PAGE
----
Updated: November 9, 2021 2:47:31 pm
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On Sunday, Rahul Gandhi, former president of the Indian National Congress, tweeted the screen-grab of a story published on the website of Jansatta (a sister publication of The Indian Express) — which stated that poverty in India had increased between 2012 and 2020 — and proceeded to chide the incumbent Modi government about its promise of “achche din” (good days).
Given the highly polarised nature of our politics, it is quite likely that in the days to come, Indians may witness a fierce, and possibly farcical, debate on poverty.
So here’s what you need to know not just about the academic study in question but also about poverty as a concept and the political economy of India’s poverty lines.
जो पहले मध्यवर्ग में थे, अब ग़रीब हैं
जो पहले ग़रीब थे, अब कुचले जा रहे हैं
कहाँ गए जो कहते थे अच्छे दिन आ रहे हैं? pic.twitter.com/MqgjLh090I
— Rahul Gandhi (@RahulGandhi) November 7, 2021
First of all, what is poverty?
In 2009, the report on poverty estimation, chaired by Late Prof Suresh Tendulkar, stated: “Fundamentally, the concept of poverty is associated with socially perceived deprivation with respect to basic human needs”. This is a crucial definition to consider since the Tendulkar committee’s estimation method is the last officially recognised method for arriving at poverty numbers in India.
The key phrase in the definition above is “socially perceived deprivation”.
If you think about it for a moment, poverty is a “relative” concept. Poverty is essentially about how you are “relative” to those in your surrounding. For example, with Rs 1,000 in your pocket, you may be “rich” if those around you have no more than Rs 100 with them. But, in another setting, say around those who have no less than Rs 10,000 with them, you will come across as “poor”.
As such, as long as there are variations in the income and/or wealth levels in a society, there will be “poverty”.
Of course, there is such a thing as abject poverty and it typically refers to a state where a person is unable to meet its most basic needs such as eating the minimum amount of food to stay alive.
What is a poverty line?
But, from the point of view of policymaking, poverty levels typically refer to some level of income or expenditure below which one can reasonably argue that someone is poorer than the rest of the society. That’s because the whole point of the bulk of policymaking is to improve the living standards of the poorest in the country.
But to design policies, one must first know what the target group is, how much does it earn (or spend, since robust data on income is not easily available).
As such, policymakers are interested in figuring out what percentage of the population is poor relative to the rest.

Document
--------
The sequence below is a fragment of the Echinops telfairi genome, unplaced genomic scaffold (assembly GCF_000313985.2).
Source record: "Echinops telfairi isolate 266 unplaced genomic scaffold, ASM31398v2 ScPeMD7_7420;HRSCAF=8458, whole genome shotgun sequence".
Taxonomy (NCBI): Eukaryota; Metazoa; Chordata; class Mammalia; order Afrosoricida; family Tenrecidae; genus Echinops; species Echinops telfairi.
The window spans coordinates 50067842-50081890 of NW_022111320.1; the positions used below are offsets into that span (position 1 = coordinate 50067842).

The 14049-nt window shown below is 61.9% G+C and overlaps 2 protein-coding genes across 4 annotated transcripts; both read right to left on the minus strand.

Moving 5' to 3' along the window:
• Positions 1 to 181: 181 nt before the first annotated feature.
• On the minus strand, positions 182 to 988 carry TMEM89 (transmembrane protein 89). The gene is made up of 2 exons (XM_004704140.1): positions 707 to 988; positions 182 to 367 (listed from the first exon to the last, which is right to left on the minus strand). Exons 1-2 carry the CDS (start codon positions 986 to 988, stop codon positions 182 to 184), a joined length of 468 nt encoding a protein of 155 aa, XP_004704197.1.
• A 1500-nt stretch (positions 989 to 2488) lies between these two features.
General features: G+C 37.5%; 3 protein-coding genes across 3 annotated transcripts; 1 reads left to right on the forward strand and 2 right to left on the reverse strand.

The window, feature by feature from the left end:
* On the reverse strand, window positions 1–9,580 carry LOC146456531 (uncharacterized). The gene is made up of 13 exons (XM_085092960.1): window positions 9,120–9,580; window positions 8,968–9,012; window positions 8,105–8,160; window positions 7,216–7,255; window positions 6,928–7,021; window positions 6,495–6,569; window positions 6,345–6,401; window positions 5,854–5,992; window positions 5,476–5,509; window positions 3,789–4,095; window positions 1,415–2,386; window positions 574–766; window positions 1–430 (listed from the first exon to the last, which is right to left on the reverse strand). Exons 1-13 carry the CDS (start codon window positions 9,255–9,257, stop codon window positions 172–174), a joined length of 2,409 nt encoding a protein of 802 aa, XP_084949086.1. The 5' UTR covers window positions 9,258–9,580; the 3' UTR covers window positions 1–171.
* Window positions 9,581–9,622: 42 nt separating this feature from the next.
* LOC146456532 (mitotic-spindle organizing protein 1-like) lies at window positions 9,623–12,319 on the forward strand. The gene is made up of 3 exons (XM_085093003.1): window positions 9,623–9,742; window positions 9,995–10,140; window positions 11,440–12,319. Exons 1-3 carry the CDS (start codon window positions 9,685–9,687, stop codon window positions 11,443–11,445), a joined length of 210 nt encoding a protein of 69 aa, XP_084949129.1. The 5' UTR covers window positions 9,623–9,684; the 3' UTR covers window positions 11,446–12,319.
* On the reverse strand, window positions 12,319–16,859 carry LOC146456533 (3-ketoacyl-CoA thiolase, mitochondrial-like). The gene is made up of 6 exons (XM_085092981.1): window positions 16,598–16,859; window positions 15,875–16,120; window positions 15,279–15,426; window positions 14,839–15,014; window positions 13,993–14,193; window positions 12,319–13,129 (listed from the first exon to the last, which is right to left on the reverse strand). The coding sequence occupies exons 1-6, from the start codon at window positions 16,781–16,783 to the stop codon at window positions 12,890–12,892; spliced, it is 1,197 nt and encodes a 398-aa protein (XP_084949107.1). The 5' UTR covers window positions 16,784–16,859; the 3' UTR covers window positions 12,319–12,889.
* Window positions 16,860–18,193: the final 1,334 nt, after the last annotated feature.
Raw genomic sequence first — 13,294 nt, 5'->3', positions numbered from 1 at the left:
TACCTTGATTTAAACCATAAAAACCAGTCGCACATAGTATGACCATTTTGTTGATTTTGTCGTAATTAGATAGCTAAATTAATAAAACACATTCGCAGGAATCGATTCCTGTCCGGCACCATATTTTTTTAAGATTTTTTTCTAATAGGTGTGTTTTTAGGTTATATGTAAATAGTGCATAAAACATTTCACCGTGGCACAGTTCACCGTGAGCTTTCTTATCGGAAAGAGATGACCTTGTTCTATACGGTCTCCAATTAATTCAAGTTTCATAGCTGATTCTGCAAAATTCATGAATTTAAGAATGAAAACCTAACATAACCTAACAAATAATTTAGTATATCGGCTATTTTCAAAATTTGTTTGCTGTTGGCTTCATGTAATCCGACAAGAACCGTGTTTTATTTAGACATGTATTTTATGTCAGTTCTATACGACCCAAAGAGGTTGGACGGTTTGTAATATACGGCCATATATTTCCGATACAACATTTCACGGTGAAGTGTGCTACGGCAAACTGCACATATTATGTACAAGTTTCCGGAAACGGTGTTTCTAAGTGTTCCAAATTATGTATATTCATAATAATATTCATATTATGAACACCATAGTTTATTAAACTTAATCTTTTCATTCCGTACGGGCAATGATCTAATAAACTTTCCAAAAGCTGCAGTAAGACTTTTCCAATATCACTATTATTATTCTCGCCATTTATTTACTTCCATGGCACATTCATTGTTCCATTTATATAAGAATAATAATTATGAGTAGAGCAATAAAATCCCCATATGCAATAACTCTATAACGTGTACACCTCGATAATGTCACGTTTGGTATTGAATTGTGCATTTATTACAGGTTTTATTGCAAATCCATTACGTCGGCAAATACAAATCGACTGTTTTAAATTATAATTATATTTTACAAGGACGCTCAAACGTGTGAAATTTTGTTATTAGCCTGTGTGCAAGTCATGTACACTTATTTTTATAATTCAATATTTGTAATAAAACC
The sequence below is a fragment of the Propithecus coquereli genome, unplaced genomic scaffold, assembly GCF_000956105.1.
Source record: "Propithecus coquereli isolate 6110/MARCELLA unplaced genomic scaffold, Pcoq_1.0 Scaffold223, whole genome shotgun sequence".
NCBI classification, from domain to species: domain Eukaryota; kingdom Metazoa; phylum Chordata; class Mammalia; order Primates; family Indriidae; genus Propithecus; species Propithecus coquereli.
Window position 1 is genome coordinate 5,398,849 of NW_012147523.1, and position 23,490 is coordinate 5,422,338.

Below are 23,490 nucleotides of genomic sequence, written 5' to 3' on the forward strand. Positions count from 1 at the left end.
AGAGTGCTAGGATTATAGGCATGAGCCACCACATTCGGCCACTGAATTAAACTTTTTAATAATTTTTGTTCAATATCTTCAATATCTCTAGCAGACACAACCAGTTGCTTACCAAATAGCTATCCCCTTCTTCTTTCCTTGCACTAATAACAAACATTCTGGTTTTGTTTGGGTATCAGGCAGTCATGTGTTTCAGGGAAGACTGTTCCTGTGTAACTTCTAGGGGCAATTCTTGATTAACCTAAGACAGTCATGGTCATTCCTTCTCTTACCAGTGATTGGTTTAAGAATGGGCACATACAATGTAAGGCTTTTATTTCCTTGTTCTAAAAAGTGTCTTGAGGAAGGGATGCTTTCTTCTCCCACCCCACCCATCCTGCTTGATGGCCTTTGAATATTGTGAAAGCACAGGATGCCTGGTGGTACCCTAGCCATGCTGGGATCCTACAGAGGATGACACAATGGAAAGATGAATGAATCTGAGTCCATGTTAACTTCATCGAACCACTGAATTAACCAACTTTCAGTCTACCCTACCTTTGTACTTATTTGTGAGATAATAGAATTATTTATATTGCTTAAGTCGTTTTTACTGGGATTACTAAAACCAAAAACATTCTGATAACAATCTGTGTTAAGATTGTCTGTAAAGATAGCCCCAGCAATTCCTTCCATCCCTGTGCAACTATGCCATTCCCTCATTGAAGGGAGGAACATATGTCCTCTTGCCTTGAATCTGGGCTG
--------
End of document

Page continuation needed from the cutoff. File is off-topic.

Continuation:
This is done by choosing a “poverty line” — or a level of income or consumption expenditure that divides the population between the poor and non-poor.
Again, in a relatively poor country such as India — our per capita income is roughly one-fifth of China’s and one-thirtieth of US’ — the income or consumption levels chosen as the cut-off point for poverty (also called the poverty line) are often quite similar to “starvation” levels (or lines).
In fact, almost a decade ago (in March 2012), there was a massive furore in the country when Indians realised that the poverty line suggested by the Tendulkar Committee was Rs 29 per day per person in urban areas and Rs 22 per day per person in rural areas. People were aghast how the government and the members of the Tendulkar Committee could expect anyone to survive at such paltry sums.
But the truth was that before the Tendulkar Committee’s recommendation, India’s poverty line was Rs 12 for rural areas and Rs 17 for urban areas. Moreover, these numbers were not the levels that academics such as Prof Tendulkar believed were good enough for a person to survive but the levels that were arrived at after looking at the data from the consumption expenditure surveys.
The purpose behind choosing a poverty line is two-fold.
a) One, to accurately design policies for the poor.
For instance, suppose there are five people in an economy — A, B, C, D and E. Suppose further the total GDP or income of the country is Rs 100 and that they earn Rs 35, Rs 30, Rs 20, Rs 10 and Rs 5, respectively.
In such a country, if you were the government, your likely policy focus would be D and E — that is, a poverty level of 40%. You would have arrived at this by intuitively drawing the poverty line at Rs 10. Doing so allows you to target your policies towards the two poorest people in the country. Often such policies are redistributive in nature — such as giving subsidised food grains or providing some kind of social security like MGNREGA.